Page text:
“I need to forgive.”
This simple sentence haunted me for years.
I was reminded of this last night as I attended a Casting Crowns concert. I love their music. It just cuts right to my heart. Over the years, it has had a profound affect on me. Their music has encouraged and challenged me to deal with things I was ignoring in my life.
I struggled with forgiveness for many years.
In my mind, I knew that I needed to but I just could bring myself to forgive those that I felt betrayed me… my heart needed more time to respond. I learned the hard way that the heart takes more time to heal.
You may not be able to relate exactly to my story, but chances are by the time you’re reading this article, you know what it feels like to be lied to, betrayed, forgotten, rejected or in some other way wounded by someone you loved and trusted.
I have yet to meet a person who has made it through this life without facing one or more of these wounds. And because we understand what it feels like to be injured in this way, we also know how truly challenging it can be to offer forgiveness.
For years I thought I understood what it meant to forgive.
Then just about the time I thought I had a grasp on the whole process of understanding forgiveness, something would come straight out of nowhere and remind me that I had a long way to go.
The hurt and resentment we sought to leave behind would resurface from time to time. Maybe it was triggered by someone’s offhand remark or by an old song from back in the day.
That is how it would happen to me. I would be driving back home from work, listening to songs as they randomly came up.
Then that song comes on… the one that took me back to another place and time.
Suddenly I am filled with all the anger, hurt, frustration and resentment that I feel towards people who betrayed or hurt me over the years of my life.
It would be clearly evident that I still struggled with forgiveness.
On the outside, I would hide it, twist it and lie about it if I needed to, but I wasn’t going to forgive. On the inside I didn’t want anything to do with forgiveness.
I thought I would grow into it over time, I assumed, this burden and I would grow strong enough to carry it.
As the years went by, I tried to forget. It worked, for the most part. When you carry a grudge long enough, it didn’t feel like a grudge anymore. It just felt like life.
Like putting on clothes each morning, I would just get up every morning and strap on my bag full of anger, hurt, shame, bitterness, frustration and the lack of any desire to forgive those that you had an issue with.
As matter of fact, I thought about it rarely. When I did think about it, I prayed it would evaporate into thin air, and that maybe I would evaporate with it.
In some ways, it did evaporate. In many ways I did forget.
After all these years, I still have a lot to learn about the process of forgiving someone.
But I have learned this…
We forgive in response to wounds and betrayals. A part of ourselves is broken. A relationship has crumbled. The potential life we imagined for ourselves lies in ruins. I am learning that I am still broken.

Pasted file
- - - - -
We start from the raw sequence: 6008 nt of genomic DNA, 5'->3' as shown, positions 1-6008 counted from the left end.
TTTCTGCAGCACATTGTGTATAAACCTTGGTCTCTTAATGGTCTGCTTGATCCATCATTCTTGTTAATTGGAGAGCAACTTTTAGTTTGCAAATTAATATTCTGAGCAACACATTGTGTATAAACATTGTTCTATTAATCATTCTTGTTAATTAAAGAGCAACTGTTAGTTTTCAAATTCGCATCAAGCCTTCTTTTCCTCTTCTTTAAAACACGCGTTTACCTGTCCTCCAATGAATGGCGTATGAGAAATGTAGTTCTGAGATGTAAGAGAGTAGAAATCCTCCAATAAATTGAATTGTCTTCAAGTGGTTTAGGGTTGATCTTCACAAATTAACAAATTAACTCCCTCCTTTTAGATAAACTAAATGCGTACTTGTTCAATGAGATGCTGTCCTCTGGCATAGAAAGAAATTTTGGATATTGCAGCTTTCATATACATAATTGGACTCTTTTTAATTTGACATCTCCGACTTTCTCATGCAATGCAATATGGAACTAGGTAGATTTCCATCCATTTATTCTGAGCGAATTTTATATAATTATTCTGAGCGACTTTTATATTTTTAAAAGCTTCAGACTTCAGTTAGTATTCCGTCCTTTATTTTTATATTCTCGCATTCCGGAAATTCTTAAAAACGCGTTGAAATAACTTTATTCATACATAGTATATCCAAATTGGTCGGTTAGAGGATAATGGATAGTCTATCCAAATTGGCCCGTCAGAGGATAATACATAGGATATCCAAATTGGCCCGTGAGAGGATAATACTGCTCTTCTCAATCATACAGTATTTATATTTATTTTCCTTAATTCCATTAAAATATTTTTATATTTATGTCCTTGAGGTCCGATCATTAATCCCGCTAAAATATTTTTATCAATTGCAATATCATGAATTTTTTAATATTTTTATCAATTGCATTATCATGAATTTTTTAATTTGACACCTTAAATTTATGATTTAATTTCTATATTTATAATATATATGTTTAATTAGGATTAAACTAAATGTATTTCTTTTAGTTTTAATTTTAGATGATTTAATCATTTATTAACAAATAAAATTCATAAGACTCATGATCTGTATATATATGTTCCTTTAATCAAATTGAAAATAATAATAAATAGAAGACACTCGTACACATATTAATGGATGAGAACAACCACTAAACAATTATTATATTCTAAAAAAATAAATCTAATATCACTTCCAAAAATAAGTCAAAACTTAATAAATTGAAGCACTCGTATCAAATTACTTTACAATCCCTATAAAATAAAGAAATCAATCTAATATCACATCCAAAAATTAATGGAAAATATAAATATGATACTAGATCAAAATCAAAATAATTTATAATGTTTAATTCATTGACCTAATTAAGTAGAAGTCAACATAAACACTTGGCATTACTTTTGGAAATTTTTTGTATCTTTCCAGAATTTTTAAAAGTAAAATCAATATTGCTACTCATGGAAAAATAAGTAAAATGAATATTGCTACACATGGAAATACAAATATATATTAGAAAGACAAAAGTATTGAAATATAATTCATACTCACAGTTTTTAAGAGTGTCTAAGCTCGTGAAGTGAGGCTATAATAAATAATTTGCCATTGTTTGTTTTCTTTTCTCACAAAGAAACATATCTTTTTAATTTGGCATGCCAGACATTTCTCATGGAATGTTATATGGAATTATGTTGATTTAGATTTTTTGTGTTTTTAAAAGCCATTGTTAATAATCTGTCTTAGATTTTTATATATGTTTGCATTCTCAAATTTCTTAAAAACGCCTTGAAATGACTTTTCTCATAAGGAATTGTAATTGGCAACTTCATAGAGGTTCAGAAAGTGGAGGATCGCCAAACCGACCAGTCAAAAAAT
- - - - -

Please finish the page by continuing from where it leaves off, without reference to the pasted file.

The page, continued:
Forgiveness is that healing that mends the broken part of us.
Mending takes time.
Forgiveness cannot take place without honesty, boundaries, space, distance and time.
Forgiveness is a process. I am learning that we forgive one day at a time.
It rarely comes as a single, discrete decision. We talk about forgiveness like it’s a single, one-time event, and in my experience, it’s just not.
Forgiveness isn’t an event any more than brushing your teeth is an event. It is something you must do over and over and over again.
I am not sure it gets easier with time.
In fact, one of the few things that has helped me heal from my past is to stop saying, “I forgive you” and start saying, “I’m forgiving you.”
Jesus talked at length about forgiveness. Once, Peter asked him, “So, look, how often do I have to forgive? Seven times? Will that about cut it?” Imagine the look on Peter’s face when Jesus said, “Make that seventy-times seven.”
Strictly speaking, Jesus wasn’t just telling Peter how many times he had to forgive a repeat offender. He was also telling him—telling us—how forgiveness works.
I need to get up each morning and instead of strapping on that backpack of hurt, I need to wake up with the intent of forgiving.
Many days it’s the same person I forgave yesterday.
What would happen if, just for today, you thought about the person who has hurt you most and said to yourself:
“I am forgiving you. By that I mean, I’m not going to blame you or hold you responsible for my life or my future any longer. The power to shape what is coming is mine now. I take it back for myself. I reclaim my power. And that grudge I’ve been carrying, well, it’s hurting me more than it’s hurting you, so for that reason, I’m going to set it down, move on and forgive you.”
Those of us that struggle with forgiveness, we don’t have to make any promises about the future. Except that if we have to, we may need to forgive again tomorrow.
Ultimately… it is how we find the way to forgive.
Sometimes the heart needs more time to accept what the mind already knows.